Posted by fiddlepogo on Friday, October 15, 2010
My main fiddle, the Knilling 4KF Bucharest has always been just a tad harsh.
The news strings a while ago had covered it up, but after they settled in the harshness was back. I got to thinking (a dangerous thing sometimes!) and it occurred to me that using the baking-soda-as-rubbing-compound-on-the-finish-over-the-purfling tweak could be focused still further.
It occurred to me that the corners of a fiddle are sources of stiffness, and stiffness tends to accentuate treble. And extra sprayed on varnish would add even MORE stiffness to the corners, adding even MORE treble.
So I dampened a paper towel, put a bit of baking soda on it, and rubbed on the finish over the corners.
It seemed like the sound improved...
well, if a little is good, more is better (ummm not always!)
so I rubbed a little more...
and WAIT A MINUTE....
I rubbed too much... it changed the tone TOO much!!!
It was like the tone all of a sudden went limp... no bite, no body to it.
I spent a couple days berating myself for not knowing when to quit, and pondered what I could do to get the balance back.
Then, a couple of days ago, it occurred to me that a while back I had been tweaking the bridge, and had discovered that slightly rounding or beveling the edges on the ends of the bridge had softened the tone a bit, and maybe sanding the ends flat again would perk the tone up and give it more bite and body.... and it did the trick... the fiddle seems to be in balance again. Not quite as loud as before, and that's probably a good thing... and a bit sweeter, but still with enough voice to have some authority.
Earlier tonight, I took the fiddle out to the historic mansion, and played under the overhang... and I liked what was bouncing back at me!!!!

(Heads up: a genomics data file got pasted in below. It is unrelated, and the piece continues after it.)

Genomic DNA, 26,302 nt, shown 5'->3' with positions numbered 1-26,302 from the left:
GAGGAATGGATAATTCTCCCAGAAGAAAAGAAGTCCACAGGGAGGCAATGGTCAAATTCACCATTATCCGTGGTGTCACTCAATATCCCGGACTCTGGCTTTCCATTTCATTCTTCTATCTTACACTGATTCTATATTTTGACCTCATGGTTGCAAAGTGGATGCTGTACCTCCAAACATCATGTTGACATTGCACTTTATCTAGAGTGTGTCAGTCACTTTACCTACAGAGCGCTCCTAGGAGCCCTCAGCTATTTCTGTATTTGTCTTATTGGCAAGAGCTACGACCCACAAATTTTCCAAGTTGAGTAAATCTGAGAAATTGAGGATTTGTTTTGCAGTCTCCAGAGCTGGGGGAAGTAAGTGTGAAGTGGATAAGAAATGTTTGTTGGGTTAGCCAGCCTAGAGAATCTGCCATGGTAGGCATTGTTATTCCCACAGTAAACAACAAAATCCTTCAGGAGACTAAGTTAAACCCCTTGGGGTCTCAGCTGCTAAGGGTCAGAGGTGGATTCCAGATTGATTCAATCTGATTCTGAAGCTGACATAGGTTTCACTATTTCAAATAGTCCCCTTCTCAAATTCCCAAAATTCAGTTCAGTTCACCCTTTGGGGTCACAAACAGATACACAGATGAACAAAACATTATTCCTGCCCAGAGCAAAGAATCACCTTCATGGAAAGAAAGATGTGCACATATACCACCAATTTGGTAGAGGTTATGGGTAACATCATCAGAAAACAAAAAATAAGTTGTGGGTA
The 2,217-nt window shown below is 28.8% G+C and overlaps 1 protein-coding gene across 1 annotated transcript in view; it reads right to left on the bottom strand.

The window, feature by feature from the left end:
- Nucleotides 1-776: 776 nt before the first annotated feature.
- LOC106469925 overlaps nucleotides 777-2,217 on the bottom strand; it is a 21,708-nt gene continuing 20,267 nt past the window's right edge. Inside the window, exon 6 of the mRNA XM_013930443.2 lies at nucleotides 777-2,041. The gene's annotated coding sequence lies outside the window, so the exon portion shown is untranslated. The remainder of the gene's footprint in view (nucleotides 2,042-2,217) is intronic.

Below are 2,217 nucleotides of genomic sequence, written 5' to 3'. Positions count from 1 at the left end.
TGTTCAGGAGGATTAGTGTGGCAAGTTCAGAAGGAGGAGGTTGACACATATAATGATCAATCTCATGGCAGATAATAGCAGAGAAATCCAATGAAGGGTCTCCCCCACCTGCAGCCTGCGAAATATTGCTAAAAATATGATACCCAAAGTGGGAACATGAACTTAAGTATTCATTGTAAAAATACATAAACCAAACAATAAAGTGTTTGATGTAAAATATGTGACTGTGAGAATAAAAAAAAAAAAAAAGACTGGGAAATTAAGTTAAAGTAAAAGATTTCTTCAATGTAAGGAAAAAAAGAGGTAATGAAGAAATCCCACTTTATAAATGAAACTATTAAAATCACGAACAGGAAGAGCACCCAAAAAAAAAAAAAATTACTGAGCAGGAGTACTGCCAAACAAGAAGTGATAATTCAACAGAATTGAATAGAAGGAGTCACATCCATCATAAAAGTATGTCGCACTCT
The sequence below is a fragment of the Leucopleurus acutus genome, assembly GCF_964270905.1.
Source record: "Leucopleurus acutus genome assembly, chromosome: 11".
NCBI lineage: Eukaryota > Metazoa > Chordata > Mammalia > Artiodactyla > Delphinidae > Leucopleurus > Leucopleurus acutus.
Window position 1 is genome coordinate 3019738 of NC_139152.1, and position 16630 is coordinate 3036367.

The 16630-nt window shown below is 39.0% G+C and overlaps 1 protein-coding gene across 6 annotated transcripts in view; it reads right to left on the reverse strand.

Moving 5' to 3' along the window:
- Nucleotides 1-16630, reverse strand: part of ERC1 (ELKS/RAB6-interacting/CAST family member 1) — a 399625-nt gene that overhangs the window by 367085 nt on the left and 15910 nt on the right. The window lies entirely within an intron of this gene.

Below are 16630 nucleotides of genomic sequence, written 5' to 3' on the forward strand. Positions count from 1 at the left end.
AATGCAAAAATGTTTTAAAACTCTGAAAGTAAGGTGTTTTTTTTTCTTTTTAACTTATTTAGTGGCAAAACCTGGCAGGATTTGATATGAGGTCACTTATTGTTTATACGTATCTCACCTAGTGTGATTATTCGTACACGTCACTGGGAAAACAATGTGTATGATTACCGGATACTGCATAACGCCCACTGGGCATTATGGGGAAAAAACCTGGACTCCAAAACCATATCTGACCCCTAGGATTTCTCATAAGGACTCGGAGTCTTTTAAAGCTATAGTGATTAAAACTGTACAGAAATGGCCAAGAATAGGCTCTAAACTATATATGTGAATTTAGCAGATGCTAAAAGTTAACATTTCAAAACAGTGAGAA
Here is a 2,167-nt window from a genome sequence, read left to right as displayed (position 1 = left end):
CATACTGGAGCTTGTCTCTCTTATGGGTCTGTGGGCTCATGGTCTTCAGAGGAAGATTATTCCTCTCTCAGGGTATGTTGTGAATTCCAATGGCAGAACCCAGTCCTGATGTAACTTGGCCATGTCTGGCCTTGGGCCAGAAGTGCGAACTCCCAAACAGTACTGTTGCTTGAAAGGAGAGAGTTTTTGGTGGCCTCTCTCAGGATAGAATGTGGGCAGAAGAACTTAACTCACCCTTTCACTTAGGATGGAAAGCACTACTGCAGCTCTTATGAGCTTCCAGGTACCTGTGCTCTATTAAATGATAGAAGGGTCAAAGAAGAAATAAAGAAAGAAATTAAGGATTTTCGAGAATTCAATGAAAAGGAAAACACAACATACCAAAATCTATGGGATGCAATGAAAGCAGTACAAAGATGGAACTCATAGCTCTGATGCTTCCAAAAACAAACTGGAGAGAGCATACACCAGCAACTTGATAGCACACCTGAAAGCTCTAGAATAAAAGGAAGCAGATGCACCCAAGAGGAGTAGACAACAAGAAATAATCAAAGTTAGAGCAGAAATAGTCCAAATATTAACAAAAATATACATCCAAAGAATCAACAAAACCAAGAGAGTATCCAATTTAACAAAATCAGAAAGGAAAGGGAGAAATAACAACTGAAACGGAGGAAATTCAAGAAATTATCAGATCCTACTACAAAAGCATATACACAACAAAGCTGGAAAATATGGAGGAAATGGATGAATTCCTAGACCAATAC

Saturday, October 16, 2010 @12:29:29 PM
You've inspired me, but alas. Baking-soda-as-rubbing-compound doesn't seem to touch the shiny finish on my Chinese fiddle!
Saturday, October 16, 2010 @12:35:50 PM
Glad to hear your story ended up with a happy ending. I am astonished with your courageous tinkering. I have always felt it prudent to consult a luthier before making any adjustments.
Saturday, October 16, 2010 @12:52:57 PM
You won't notice a difference in appearance on the fiddle- that's one of the good things about the method.
On mine, which I believe is sprayed-on varnish, the baking soda turns yellow, showing that small amounts of finish are indeed being removed.
If I had a multithousand dollar fiddle that I had picked out because it already played well and sounded good,
I wouldn't do this... (at least I think I wouldn't.... muahaha! ;^)
My Knilling has been called "the high end of student rental fiddles", cost $400 new, current value prolly not more than $175-$225- perfect price range for tinkering!!!
Saturday, October 16, 2010 @12:57:00 PM
Okay, I'll try it again. My old fiddle is on the low end of student fiddles so there's not much to lose.
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